to gather information from the occupants, including the
driver’s license and vehicle’s registration.
(Docket #161 at 108-09). He then returned to his vehicle to
write down the information and to call in wanted checks of
all the occupants. (Docket #161 at 108-09).
Eugene Nagler ("Detective Nagler") of the Milwaukee
Police Department, along with his narcotics detection dog,
Duke, were in a patrol car participating in the interdiction
operation. (Docket #74 at 4). Officer Huston testified that,
before he had an opportunity to write down the
occupants’ names and complete their wanted checks,
Detective Nagler arrived on the scene. (Docket #161 at 109).
Detective Nagler testified that he and Duke arrived on the
scene about five to ten minutes after the Suburban was
stopped. (Docket #162 at 149, 153-54). Although Agent
Krueger’s report from that evening originally stated
that Detective Nagler arrived at 3:39 a.m.-over an hour after
the Suburban was stopped-he testified at the evidentiary
hearing that the 3:39 a.m. note had been written in error;
rather, Detective Nagler arrived on the scene at 2:39 a.m.
(Docket #161 at 78-79).
arriving on the scene, Detective Nagler testified that he
spoke with officers on scene for about five to ten minutes
before retrieving Duke to sniff around the Suburban for the
presence of drugs. (Docket #162 at 149, 153-54). Shortly
after beginning the dog sniff, Duke alerted to the presence
of controlled substances. (Docket #162 at 149). Officers on
the scene then searched the vehicle for contraband. (Docket
#161 at 110). During the search, officers opened a bag and
found $8, 000.00 in cash, various pieces of diamond jewelry,
two small bags of marijuana, and several pills. (Docket #161
at 34-36, 110). The officers also searched a wallet and found
cards in Terry Cunningham’s name and a Wisconsin QUEST
card. (Docket #161 at 34-36, 110). In a suitcase, the
officers seized a Coffee-mate canister with removable
bottom-sometimes known as a "California Safe"-paper
towels, a bottle of Dormin containing pills, and Coffee-mate
powder. (Docket #161 at 34-36, 110). Two days later, the
police opened a paper towel found in the canister and found a
small bag of heroin. (Docket #161 at 39).
two years later, Agent Krueger submitted an affidavit to
Magistrate Judge Nancy Joseph in support of a warrant to
search three residences, including a home at 3030 N. 38th
Street in Milwaukee, Wisconsin. (Docket #42, Ex. 2). Mr.
Cunningham allegedly shared that home with his wife, Cheryl
McArthur. Based on that affidavit, Magistrate Joseph signed a
search and seizure warrant. (Docket #64, Ex. 1). Federal law
enforcement executed the warrant obtained in reliance on
Agent Krueger’s affidavit on March 5, 2015. (Docket #73
at 3). The warrant permitted the officers to seize, among
other things, items related to food stamp fraud and wire
fraud. (Docket #64, Ex. 1 at 4-5). The warrant also
authorized the seizure of computers and cell phones used to
commit those offenses, as well as evidence of ownership and
occupancy of the residence and of the electronic devices.
(Docket #64, Ex. 1 at 5-6). Mr. Cunningham seeks to exclude
all the evidence seized as a result of the March 5, 2015
search of his home. (Docket #64).
to 28 U.S.C. § 636(b)(1)(B), a magistrate judge may
consider potentially dispositive motions, such as a motion to
suppress evidence, and issue proposed recommendations to the
district judge regarding the motion. When reviewing a
magistrate’s recommendation, the Court is obliged to
analyze the portions of the report to which the defendant has
lodged objections de novo. 28 U.S.C. §
636(b)(1)(C). Thus, the Court can "accept, reject, or
modify, in whole or in part, the findings or recommendations
made by the magistrate." Id. In other words,
the Court’s de novo review of Magistrate
Duffin’s findings and recommendation is not limited to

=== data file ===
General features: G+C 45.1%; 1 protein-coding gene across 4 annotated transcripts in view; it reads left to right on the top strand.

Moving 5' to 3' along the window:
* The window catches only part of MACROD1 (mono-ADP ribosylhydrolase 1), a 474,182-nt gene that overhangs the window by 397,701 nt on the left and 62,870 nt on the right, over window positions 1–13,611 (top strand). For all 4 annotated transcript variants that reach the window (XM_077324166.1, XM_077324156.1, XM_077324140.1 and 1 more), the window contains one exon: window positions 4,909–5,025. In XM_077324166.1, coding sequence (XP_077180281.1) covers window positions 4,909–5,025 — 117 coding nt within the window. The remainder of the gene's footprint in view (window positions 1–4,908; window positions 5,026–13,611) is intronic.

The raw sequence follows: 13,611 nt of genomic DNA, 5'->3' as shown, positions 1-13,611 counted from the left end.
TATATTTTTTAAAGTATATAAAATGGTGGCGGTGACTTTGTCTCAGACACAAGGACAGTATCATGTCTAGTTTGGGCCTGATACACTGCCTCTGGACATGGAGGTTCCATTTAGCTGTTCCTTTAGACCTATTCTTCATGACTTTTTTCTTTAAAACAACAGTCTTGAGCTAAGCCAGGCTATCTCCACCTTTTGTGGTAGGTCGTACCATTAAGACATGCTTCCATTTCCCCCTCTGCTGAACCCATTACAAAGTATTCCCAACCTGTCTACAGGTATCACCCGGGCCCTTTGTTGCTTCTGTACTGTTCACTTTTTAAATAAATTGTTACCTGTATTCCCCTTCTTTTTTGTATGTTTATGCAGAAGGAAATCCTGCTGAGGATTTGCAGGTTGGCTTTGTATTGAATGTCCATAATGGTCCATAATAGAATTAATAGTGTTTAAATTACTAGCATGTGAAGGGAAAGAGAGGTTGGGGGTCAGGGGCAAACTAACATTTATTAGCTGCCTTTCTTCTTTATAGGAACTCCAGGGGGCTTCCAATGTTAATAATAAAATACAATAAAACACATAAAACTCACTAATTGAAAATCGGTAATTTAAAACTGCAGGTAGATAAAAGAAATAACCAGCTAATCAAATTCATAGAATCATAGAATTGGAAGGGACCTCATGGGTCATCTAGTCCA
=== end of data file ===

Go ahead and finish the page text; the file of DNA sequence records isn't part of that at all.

his legal analysis alone; rather, the Court may also review
his factual findings and accept, reject, or modify those
findings as it sees fit based upon the evidence. Id.
Court will address each pending motion in turn.
Cunningham originally raised four issues in his motion to
suppress: (1) whether the officers who conducted the traffic
stop had probable cause to stop the Suburban for speeding;
(2) whether the occupants of the Suburban were unlawfully
detained after the purpose of the traffic stop was completed;
(3) whether the officers had probable cause to search the
Suburban; and (4) whether the officers had probable cause to
seize the items collected from the Suburban. (See
generally Docket #63). Following the development of the
facts at the evidentiary hearing, Mr. Cunningham conceded
there was probable cause for the stop based on the
officers’ observation that the Suburban was speeding.
(Docket #158 at 2). However, Mr. Cunningham now adds a new
argument: that the officers involved in the stop did not have
authority to enforce the traffic laws in Racine, Wisconsin.
(Docket #158 at 2).
Detention of the Suburban
Fourth Amendment prohibits unreasonable searches and
seizures. U.S. Const. amend IV. "An officer’s
temporary detention of an individual during a traffic stop
constitutes a seizure of a person and thus must be reasonable
under the circumstances." Huff v. Reichert, 744
F.3d 999, 1004 (7th Cir. 2014) (internal citations omitted).
"[T]he decision to stop an automobile is reasonable
where the police have probable cause to believe that a
traffic violation has occurred." Whren v. United
States, 517 U.S. 806, 810 (1996); see also United
States v. Garcia-Garcia, 633 F.3d 608, 612 (7th Cir.
2011) ("[T]he prosecution bears the burden of proving by
a preponderance of the evidence that a warrantless stop is
supported by probable cause."). "When a police
officer reasonably believes that a driver has committed even
a minor traffic offense, probable cause supports the
use of a drug-sniffing dog during an otherwise lawful traffic
stop does not implicate a defendant’s legitimate
privacy interests." United States v. Martin,
422 F.3d 597, 602 (7th Cir. 2005) (citing Illinois v.
Caballes, 543 U.S. 405, 409 (2005)). However, "[a]
stop justified solely by the need to investigate a traffic
violation can become unlawful if it is prolonged beyond the
time reasonably required to complete that mission."
United States v. Cooks, 168 F. App’x 93, 96
(7th Cir. 2006) (citing Caballes, 543 U.S. at 408);
accord Martin, 422 F.3d at 602. "[I]nformation
lawfully obtained while investigating the traffic offense may
provide the officer with reasonable suspicion of criminal
conduct that will justify prolonging the stop to permit a
reasonable investigation." Id. (citing
Martin, 422 F.3d at 602) (internal quotation marks